The starter raises the gun, the crowd sounds disappear, muscles tense - I clear my mind, go blank, and ask the universe for compassion, for understanding, and for peace, and the gun cracks the air. Time speeds up. Japan blasts from lane two into the first position. Australia starting in lane one surges into second. I start in third and allow a small gap for the rest of the field to dream of; then, when France and Thailand accelerate for the third spot, I burst forward and slam the door, leaving them in lane two and three without a draft. At 200m, Mexico attacks to the first position from fifth. He drives the speed to 19.6 mph and holds it through to 400m, then pulls out to lane two looking to get into the pack, but there are no openings and he moves to the back. Japan surges; the rest of us respond. The first lap is 1.9 seconds off the 400m world record. Then Japan sits up, the pace drops to 15.9 mph. The pack contracts. Athletes jostle and jockey trying to move into better spots. There is grunting and yelling, the breathing is starting to increase. At 800m, Japan moves out of first and has me boxed in as I sit behind Australia, who now leads. He is pushing slowly at 17 mph. The crowd is roaring again, I look up and see us on a jumbo screen - we are literally racing into ourselves. A surreal moment. The race favorite, a huge Frenchman, is moving to the outside in the back. I see him on the screen. He is preparing for a high-speed attack, his usual at 600m before the finish. The Canadian is next to him along with the Thai athlete. I try to squeeze out of the box that the Japanese athlete has me in - he leans into me - I yell to the Australian, "They are coming," I urge him, "Go, go!" He thinks it a ruse. Then, over the crowd, over the pounding of the handrims as the solid gloves hit aluminum and the aluminum hits carbon fiber wheels - these wheels are the drums of war - the sound of chairs hitting each other, the sound of angry breathing, a mottled cry, and a crack. There has been a crash in the back. The Canadian goes down hard.

Now Australia - Now you must go 500 meters left - there is a crash - now is the time - my intended plan of attack is now. But I am boxed and stuck ... at 420m to the finish, he explodes to 20+ mph; I stay relaxed and close the gap. At 300m, I am on him, and he is faltering, his body is speaking tired, he is mine. There is no one in my periphery; I can hear no other athletes. I stay focused but my mind says, "This race is yours." I push too hard, and I get too close and I am in between his rear wheels, as I stop stroking and wait for his chair to roll away enough to clear my front wheel and go. The German literally screams as he surges from behind me (he is a 20-year professional racer who also knows what must be done). I am boxed; there goes the gold, I have lost the jump and the most important part of the finish - inertia. Mexico jumps onto Germany's draft. There goes the silver. I squeeze out from behind Australia. I must get around the Australia; 100 meters left. I focus with everything I have, hammer, hammer, hammer, breathe 24 inches left, 50 meters to go, 12 inches, 20 meters, 2 inches, 10 meters - he is mine. Then in true Olympic spirit, in lane four Thailand is 6 inches off me - I never saw him or heard him. At 5 meters, I am around Australia. Thailand and I are a dead finish in my eyes. I roll around and on the big screen the smallest incremental time difference in track is shown between our names. 1/100th of a second - he got me. Today I am the fourth fastest on the planet; I feel good, I am honored to race these human beings; I am honored to be a part of such a spectacle. I am very happy for Rawat the Thai athlete, as this will be good for him and his family in Thailand. I am happy for all the athletes. Time to reflect, consider what this all means. But there are buses to catch, equipment to pack, planes to catch. At 250 meters, I truly believed I had it won. I misjudged my competitors' speed and got caught up. That is racing, and it is perfect exactly how it turned out; it was a good moment to be a human.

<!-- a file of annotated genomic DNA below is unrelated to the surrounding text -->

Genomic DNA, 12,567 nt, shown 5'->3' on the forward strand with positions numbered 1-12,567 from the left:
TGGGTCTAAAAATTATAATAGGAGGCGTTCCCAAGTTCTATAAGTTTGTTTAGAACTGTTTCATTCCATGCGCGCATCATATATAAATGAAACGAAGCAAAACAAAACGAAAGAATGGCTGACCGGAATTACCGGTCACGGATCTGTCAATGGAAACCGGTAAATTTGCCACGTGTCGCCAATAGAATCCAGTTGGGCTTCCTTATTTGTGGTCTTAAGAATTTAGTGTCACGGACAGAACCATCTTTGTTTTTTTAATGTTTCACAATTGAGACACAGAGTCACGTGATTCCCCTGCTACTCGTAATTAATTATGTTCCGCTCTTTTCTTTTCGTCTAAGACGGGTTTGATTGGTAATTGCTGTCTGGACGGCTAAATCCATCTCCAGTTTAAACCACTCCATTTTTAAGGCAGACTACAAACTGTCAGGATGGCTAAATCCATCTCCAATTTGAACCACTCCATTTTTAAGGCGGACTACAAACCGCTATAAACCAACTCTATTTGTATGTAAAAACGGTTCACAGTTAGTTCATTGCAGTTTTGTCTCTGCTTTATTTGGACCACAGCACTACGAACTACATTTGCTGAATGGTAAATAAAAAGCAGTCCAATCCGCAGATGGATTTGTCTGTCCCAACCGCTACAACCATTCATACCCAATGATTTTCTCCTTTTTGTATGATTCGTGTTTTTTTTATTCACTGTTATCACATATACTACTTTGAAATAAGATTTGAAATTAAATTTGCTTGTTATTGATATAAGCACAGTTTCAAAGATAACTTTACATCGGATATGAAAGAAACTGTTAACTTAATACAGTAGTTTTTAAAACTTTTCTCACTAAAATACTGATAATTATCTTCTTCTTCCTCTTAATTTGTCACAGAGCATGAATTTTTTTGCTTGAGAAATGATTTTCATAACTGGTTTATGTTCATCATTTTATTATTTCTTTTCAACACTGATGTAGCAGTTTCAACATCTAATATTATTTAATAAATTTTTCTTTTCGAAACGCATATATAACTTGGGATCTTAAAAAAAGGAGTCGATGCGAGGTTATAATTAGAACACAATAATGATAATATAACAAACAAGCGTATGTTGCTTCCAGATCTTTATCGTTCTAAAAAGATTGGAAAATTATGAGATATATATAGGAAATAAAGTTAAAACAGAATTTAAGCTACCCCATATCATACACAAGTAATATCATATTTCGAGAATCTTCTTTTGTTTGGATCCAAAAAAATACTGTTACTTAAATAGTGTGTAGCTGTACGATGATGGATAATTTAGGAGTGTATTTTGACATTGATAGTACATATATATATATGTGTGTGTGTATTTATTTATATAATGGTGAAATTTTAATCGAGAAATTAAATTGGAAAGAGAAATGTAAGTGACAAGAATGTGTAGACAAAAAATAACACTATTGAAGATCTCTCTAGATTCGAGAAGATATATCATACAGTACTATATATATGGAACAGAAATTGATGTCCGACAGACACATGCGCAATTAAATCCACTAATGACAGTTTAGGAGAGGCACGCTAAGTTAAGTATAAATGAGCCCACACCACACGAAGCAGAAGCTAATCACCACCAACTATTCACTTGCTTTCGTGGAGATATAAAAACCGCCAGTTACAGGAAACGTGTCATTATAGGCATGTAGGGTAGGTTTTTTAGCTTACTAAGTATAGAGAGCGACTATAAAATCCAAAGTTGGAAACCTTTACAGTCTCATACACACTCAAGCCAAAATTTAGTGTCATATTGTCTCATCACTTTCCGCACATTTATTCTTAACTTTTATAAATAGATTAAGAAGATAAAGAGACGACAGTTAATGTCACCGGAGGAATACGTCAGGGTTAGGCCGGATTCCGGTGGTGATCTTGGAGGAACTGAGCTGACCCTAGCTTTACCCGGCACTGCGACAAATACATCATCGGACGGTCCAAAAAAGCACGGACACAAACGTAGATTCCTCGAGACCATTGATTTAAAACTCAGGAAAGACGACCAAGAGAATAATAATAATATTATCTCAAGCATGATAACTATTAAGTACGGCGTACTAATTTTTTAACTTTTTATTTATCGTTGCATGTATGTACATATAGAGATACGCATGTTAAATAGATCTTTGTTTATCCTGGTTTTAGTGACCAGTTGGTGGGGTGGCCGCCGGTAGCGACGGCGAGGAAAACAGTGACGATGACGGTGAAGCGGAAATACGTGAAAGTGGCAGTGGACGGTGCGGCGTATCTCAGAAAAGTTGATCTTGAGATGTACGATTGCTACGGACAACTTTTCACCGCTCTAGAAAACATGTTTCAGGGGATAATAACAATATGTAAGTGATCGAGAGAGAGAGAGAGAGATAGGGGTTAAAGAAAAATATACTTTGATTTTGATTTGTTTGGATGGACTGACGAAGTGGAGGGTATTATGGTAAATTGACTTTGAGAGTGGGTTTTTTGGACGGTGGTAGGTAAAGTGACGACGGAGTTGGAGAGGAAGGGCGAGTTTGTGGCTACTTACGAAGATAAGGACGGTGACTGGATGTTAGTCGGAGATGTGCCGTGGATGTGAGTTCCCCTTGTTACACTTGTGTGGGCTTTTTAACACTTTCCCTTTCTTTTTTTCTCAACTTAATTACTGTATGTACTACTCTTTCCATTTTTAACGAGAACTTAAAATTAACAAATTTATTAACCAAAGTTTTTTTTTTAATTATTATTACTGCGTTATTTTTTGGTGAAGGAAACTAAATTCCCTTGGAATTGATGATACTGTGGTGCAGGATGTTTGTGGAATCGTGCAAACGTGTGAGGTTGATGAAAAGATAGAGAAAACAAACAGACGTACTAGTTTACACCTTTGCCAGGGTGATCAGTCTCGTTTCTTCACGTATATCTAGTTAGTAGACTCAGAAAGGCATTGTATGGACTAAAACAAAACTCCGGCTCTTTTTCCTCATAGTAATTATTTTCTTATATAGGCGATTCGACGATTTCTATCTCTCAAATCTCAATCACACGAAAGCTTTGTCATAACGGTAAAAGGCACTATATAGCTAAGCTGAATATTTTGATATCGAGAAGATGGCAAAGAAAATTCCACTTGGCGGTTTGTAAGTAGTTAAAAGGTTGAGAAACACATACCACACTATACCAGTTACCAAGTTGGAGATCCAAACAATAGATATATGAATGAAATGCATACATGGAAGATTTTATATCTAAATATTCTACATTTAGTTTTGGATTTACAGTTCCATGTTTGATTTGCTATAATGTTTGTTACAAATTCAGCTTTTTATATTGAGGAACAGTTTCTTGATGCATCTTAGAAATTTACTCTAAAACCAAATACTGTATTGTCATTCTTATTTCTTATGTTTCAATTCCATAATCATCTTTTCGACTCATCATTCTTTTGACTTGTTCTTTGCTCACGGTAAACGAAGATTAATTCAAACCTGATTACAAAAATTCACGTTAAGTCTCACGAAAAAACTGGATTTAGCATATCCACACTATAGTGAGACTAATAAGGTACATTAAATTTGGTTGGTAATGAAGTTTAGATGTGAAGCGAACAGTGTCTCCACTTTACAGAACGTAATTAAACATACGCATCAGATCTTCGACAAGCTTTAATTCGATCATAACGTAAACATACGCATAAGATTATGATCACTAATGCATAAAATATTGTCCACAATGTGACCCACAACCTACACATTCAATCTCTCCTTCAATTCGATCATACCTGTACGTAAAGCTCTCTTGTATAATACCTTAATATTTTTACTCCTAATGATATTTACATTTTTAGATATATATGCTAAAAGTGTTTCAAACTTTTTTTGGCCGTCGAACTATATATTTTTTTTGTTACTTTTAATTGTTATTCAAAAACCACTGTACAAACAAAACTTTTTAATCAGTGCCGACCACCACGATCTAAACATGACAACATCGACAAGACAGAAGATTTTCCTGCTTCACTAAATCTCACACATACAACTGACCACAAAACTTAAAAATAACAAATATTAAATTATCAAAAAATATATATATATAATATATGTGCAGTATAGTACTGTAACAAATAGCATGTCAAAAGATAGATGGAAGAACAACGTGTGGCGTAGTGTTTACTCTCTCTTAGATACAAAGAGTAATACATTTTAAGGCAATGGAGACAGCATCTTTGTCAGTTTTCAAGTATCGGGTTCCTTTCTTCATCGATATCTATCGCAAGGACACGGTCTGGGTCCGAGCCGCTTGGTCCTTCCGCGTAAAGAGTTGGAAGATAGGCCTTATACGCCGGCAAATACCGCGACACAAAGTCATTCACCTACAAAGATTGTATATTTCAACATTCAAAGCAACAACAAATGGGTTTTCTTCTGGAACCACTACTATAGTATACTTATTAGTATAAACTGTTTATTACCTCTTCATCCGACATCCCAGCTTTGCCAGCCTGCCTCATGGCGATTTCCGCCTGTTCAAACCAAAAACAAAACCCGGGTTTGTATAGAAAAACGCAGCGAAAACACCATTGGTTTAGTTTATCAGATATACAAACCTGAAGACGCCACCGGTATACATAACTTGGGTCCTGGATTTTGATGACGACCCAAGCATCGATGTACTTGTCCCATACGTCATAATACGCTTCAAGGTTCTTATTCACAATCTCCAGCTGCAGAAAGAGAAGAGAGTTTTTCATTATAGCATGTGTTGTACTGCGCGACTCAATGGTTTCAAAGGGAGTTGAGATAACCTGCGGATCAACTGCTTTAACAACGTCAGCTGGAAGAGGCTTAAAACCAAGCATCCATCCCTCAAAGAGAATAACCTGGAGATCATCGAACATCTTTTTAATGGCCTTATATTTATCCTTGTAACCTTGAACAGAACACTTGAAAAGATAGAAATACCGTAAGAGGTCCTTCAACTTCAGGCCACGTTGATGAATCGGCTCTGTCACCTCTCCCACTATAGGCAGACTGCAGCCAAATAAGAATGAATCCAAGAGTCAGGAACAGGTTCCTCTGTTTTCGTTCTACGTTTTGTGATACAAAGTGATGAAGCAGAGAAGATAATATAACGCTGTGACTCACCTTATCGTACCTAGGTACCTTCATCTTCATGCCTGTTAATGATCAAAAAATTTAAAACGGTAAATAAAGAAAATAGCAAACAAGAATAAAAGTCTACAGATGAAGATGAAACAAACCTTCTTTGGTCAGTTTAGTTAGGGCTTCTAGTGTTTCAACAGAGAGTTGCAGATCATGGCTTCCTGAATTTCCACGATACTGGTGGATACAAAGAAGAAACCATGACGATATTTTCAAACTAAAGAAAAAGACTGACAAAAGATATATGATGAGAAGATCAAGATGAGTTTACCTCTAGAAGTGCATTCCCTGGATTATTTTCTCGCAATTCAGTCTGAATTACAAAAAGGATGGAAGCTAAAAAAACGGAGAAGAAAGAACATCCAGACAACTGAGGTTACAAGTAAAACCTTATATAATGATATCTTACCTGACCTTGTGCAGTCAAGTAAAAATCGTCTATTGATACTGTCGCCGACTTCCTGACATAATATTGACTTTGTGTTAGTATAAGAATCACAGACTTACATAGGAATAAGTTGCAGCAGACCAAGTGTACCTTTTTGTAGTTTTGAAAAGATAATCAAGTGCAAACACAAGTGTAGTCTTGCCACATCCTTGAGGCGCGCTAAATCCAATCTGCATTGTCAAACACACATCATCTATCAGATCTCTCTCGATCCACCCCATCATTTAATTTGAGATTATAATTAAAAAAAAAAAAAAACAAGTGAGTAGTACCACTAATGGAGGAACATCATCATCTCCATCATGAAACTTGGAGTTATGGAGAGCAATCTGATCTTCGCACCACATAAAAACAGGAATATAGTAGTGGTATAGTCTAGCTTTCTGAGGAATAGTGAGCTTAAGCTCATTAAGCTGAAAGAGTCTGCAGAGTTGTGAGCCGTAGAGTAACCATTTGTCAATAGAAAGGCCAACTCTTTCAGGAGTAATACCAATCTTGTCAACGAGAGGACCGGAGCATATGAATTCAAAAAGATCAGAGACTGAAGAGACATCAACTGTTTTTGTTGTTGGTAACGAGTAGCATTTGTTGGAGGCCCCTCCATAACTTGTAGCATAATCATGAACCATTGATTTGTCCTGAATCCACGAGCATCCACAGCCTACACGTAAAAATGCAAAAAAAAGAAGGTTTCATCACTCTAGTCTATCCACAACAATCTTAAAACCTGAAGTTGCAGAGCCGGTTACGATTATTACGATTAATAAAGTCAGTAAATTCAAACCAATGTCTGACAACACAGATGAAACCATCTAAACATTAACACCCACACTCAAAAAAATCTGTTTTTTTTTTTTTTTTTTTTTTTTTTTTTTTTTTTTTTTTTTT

All the above is based on vague recount, because in those 3 minutes and 11 seconds, time was not time. Now it is gone."